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Why You Should Support Employees Who Volunteer as Poll Workers

people voting

With Election Day drawing near, we are seeing cities and counties across the country actively recruiting poll workers. These volunteers (who are sometimes paid for their work) show up to their assigned polling location to execute various tasks that make the process go as quickly and smoothly as possible for voters. Poll workers stay busy through their location’s voting hours, usually arriving as early as 5 a.m. and staying until 9 p.m. to ensure everything is in order. 

It’s vital that we have enough poll workers across the country. Jane Slusser, who works for Power the Polls, said, “We’re seeing already in the early primaries that there have been places that polling locations have been closed due to poll worker shortages, or there’s been the threat of closing polling locations.”

Without enough polling locations staffed and prepared for election day, it becomes increasingly difficult for voters to have an accessible place to vote. As American Progress points out, “all of this can lead to disenfranchisement and reduced trust in elections, especially among communities of color and other marginalized communities facing entrenched barriers to voting.”

While poll workers most often volunteer during elections on Saturdays, they are also needed every other year on Election Day, which falls on a Tuesday. Unfortunately, it is difficult for poll workers who are also employed to volunteer at these elections, which are likely the most important ones to have staffed. Knowing this, we see a need for businesses to step up and form policies that support employees who volunteer as poll workers.

How Businesses Can Support Employees Who Vote

Voting is a fundamental right that should not be taken lightly. Organizations with a set of values they follow, want their employees to feel supported in their professional and personal lives, and want to positively impact their community should start by supporting their employees’ rights to vote. There are several ways to do so, including these:

  • Give your employees the flexibility to vote, even during work hours.
  • Ask your employees to move any meetings on Election Day to make it easier for everyone to get to the polls.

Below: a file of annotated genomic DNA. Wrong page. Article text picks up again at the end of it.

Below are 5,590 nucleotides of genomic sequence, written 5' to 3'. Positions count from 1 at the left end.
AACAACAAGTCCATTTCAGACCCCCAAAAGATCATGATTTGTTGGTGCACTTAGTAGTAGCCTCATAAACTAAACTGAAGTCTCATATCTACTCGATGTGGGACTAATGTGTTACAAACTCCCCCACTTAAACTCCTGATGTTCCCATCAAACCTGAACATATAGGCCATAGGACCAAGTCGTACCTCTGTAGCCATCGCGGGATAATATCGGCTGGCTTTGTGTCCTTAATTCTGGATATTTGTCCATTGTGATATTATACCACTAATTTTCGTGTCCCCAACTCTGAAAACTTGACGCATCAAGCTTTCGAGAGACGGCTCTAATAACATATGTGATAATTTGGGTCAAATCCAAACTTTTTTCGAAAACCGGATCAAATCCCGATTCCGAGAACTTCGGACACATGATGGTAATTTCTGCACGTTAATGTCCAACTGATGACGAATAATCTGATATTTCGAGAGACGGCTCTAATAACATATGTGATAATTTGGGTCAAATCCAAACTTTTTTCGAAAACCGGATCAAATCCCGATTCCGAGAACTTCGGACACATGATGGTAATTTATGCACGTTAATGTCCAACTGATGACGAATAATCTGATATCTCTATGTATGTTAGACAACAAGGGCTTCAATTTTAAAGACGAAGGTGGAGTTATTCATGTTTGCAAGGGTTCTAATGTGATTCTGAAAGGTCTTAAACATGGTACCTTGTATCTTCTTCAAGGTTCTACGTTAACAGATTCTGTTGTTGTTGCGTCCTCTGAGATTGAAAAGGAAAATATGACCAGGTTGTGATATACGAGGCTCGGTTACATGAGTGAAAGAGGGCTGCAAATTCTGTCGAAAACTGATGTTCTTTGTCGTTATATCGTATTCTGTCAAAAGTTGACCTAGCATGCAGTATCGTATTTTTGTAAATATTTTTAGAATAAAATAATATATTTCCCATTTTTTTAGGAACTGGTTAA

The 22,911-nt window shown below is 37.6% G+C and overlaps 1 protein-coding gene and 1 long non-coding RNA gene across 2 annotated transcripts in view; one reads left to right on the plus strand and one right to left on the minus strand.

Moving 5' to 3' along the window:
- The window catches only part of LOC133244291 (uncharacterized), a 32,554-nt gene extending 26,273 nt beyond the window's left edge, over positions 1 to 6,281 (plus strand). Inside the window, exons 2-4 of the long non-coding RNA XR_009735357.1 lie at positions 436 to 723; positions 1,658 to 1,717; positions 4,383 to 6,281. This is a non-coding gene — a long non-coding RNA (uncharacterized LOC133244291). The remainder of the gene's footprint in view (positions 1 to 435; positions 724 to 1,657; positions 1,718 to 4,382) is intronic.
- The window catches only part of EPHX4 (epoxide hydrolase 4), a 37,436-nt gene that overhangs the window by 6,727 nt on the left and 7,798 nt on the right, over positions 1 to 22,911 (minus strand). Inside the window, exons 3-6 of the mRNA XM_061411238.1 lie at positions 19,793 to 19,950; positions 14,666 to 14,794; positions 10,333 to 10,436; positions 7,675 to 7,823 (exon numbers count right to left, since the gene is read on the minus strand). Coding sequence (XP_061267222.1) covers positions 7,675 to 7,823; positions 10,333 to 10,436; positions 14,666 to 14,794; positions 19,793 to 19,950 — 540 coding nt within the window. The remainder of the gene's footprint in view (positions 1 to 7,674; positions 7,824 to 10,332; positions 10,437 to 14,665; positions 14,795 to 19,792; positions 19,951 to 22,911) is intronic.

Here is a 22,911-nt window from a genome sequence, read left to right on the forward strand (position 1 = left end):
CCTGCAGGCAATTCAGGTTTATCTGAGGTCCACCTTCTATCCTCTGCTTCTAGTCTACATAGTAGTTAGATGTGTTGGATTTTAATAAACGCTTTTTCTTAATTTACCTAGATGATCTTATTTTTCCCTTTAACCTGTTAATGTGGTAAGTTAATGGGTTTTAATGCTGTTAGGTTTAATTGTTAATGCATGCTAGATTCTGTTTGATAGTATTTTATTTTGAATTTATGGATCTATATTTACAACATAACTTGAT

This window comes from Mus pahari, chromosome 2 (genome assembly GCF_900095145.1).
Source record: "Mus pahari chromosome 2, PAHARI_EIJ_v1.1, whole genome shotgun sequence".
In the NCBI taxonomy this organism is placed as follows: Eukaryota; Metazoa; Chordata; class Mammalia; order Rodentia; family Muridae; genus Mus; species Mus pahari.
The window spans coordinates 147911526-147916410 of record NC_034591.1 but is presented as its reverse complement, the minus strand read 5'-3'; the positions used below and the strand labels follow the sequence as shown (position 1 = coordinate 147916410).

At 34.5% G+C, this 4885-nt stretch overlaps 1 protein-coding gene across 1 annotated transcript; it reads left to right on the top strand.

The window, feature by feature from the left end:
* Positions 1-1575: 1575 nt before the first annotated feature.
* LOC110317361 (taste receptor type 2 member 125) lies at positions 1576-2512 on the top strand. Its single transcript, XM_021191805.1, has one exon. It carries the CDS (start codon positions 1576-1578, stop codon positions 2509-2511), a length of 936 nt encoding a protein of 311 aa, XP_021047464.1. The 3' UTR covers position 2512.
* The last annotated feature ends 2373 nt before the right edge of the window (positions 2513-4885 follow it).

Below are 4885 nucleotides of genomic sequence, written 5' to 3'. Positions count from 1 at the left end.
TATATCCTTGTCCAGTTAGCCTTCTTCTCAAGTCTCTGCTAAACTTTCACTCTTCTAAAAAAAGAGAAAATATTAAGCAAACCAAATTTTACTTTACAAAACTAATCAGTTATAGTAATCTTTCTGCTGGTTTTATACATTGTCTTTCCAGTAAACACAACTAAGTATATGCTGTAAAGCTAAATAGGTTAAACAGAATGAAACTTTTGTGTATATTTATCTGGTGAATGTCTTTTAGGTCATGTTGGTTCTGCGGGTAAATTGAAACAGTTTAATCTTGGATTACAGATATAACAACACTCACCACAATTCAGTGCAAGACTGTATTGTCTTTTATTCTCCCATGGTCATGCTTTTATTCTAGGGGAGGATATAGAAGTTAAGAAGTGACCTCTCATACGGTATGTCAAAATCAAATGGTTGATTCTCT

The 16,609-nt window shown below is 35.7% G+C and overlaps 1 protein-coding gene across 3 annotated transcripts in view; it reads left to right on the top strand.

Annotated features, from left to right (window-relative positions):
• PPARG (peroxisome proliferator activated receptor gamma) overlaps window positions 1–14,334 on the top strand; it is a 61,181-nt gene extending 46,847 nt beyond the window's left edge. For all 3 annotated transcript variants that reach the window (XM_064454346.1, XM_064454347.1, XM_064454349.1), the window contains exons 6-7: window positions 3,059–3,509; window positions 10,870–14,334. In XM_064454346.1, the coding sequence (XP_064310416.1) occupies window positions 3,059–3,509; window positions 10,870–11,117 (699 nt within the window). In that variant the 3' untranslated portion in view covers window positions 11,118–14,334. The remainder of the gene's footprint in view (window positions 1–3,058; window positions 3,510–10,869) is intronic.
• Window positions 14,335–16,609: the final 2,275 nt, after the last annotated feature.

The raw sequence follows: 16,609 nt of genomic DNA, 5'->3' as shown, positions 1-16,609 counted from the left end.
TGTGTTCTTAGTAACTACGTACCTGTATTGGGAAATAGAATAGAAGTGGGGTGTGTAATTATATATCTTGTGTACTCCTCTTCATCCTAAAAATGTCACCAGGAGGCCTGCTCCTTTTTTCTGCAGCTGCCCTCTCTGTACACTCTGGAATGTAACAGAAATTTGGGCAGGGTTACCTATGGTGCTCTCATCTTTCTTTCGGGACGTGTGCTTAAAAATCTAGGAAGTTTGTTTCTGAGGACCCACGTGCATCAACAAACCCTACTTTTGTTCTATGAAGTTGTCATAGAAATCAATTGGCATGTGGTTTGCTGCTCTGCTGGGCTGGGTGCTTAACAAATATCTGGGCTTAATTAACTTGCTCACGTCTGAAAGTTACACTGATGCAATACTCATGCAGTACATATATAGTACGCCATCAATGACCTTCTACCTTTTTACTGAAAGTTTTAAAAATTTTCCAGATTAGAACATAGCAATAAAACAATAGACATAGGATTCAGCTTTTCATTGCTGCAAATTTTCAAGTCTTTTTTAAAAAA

• Remind your employees about Election Day ahead of time, and share any helpful information, like poll hours.
  • Lead by doing. Leadership should communicate that they encourage their workers to vote and should also take the initiative to cast their ballot.

How Businesses Can Support Employees Who Volunteer as Poll Workers

Businesses that are looking to support employees who volunteer as poll workers can do so in several ways:

  • Look into how your state handles poll workers’ hours on Election Day, and communicate this to your staff ahead of time. Some regions require employers to give a paid day off.
  • Communicate any policies your business has regarding poll workers ahead of Election Day. Letting them know their options will help them make an informed decision on whether they can work the polls.
  • Give clear instructions on how employees may confirm their poll worker status with the company.

How to Become a Poll Worker

Are you interested in becoming a poll worker? The first step is to look into how to sign up to be a poll worker in your area. The U.S. Election Assistance Commission and Power the Polls are great resources for more information and connecting you with your local polling office.

When you start the process of becoming a poll worker, remember that:

  • Your city or county may only need a few poll workers, and they may add you to a list of volunteers to reach out to in the future.
  • You will be required to complete a set of courses, likely online, and pass a test to earn your certificate.
  • Poll workers must be present through the voting hours, which likely means you will be at your assigned polling location for 14+ hours.
  • Some cities and counties pay their poll workers. For example, poll workers in Louisiana receive a $100-350 stipend, and those in DC receive up to $250.

How Online Optimism Supports its Poll Workers

A value of Online Optimism is to “Support our Communities,” and we believe that encouraging our team to practice their right to vote falls within this. Ahead of Election Day, we remind our team about our policies surrounding voting. We also share resources and voting information relevant to Orleans Parish (New Orleans) and the District of Columbia, where our offices and the majority of our team is located.

Importantly, we also remind our team that anyone working the polls will have Election Day as a free PTO day. We understand the effort and importance of taking on this responsibility and aim to fully support employees who volunteer as poll workers.

At Online Optimism, we say that “work is work, not life” and strive to maintain a team who engages in their community and is actively pursuing their passions, whether it be through celebrating their cultural holidays through our Floating Holiday policy, using their Summer Fridays to take a weekend trip, or fulfilling civic duties as a poll worker.

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